Sears Point

Jimmie Johnson's car bounces off the inside curbing at Sonoma. NASCAR will add the old inner loop "carousel" for this week's race.

Sonoma is still an acquired taste for race fans and race-car drivers alike.

The twisting, up-and-down track that meanders 2.5 miles through wine country, is a quirky vacation weekend for the drivers, some of whom go more for the wine than the race.

In 1989, when NASCAR first announced it would add the road course to the schedule, there was the usual outcry from the drivers and race teams suddenly forced to build more cars and learn new tricks.

Jack Roush, then a new car owner and something of a outcast, found himself holding teaching sessions with drivers and crew chiefs and racing writers curious about things like negative camber and heel-toe shifting.

Some of the drivers visited the Bondurant Racing School to learn how to race on road courses. It was the most revolutionary thing NASCAR had ever thrown at the drivers, who quickly found out it was nothing like Watkins Glen or even old Riverside, where Buddy Baker once remarked “I drove there for 20 years before I realized it was paved.”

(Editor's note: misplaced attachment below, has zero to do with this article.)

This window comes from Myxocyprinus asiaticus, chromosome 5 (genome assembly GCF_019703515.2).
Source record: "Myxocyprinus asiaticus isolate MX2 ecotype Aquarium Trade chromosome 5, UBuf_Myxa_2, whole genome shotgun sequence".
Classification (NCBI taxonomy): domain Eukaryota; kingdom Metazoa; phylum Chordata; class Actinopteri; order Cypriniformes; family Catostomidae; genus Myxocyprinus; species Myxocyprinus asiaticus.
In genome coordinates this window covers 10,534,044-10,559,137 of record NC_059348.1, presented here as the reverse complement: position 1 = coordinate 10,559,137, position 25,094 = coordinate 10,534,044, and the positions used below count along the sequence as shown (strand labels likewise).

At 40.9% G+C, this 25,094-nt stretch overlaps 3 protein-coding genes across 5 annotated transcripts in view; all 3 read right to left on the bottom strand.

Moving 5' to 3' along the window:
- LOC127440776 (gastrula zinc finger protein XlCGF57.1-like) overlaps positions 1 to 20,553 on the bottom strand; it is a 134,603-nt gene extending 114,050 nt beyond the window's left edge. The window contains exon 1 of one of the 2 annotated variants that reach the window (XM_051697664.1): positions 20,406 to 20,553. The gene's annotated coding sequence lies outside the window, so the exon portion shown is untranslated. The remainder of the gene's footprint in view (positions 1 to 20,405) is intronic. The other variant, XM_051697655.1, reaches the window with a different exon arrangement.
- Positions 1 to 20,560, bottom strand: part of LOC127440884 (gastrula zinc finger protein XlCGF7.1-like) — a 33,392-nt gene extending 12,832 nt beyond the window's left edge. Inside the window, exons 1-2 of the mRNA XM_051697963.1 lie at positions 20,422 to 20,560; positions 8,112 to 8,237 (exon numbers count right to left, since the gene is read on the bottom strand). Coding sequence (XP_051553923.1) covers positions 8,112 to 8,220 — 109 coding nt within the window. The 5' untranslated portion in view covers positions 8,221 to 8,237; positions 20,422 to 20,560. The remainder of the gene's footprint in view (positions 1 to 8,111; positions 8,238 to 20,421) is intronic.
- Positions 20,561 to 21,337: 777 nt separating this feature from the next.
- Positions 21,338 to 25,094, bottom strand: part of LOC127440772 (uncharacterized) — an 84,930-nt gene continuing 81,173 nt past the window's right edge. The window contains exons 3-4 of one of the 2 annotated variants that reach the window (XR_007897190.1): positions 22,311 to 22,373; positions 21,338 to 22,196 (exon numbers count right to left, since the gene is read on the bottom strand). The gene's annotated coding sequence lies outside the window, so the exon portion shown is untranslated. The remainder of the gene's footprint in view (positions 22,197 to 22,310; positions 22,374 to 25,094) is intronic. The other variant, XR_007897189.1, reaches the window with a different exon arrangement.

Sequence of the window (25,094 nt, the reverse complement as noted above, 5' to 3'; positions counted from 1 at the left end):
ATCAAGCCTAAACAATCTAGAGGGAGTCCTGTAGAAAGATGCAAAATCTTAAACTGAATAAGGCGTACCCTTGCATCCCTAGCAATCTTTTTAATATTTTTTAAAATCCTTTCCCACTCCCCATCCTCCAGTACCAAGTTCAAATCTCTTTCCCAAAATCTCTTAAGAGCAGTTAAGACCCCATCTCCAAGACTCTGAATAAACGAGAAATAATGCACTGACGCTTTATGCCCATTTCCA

This year, NASCAR will throw another curve, or rather an entire carousel, at the drivers. The old inside loop at the track then known as Sears Point, has been opened again after years and years of avoiding the high-speed switchback deemed too dangerous after nightmares of tragedy gave the sanctioning body pause.

Apparently, the pause is over.

The “carousel” is a three-turn loop that drops from 153 feet in elevation to 33 feet at the bottom corner, a harrowing blind lefthander that loads hard on the shocks, springs and tires, not to mention the driver, who must then accelerate onto the drag strip and climb a 75-foot rise back onto the old circuit.

The irony of all this is that NASCAR took away the carousel just as the drivers got used to it, even came to like it because it was another passing zone on a track that really only has a few to start with.

No driver on the Cup series today has ever driven old Sears Point with the carousel inner loop.

So this could be an interesting weekend. Or it could be NASCAR’s worst nightmare come true.

Over time, this became a driver’s track. In the early years, only the fearless drivers won. Then after they took away the carousel, Jeff Gordon and young road-course specialists like Robby Gordon, Tony Stewart and Juan Pablo Montoya dominated. Since 2007, nine drivers have won the 12 events, only Kyle Busch and Martin Truex winning more than once.

So this is something NASCAR is doing to shake things up. To hell with safety concerns and low-budget teams.

This isn’t even for the fan experience since no one can sit in the carousel area or anywhere near it.

This will be a weekend where both the drivers and NASCAR holds it breath.

New things and NASCAR rarely go right.

Here’s hoping the old thing does.

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Contact Ed Hardin at 336-373-7069, and follow @Ed_Hardin on Twitter.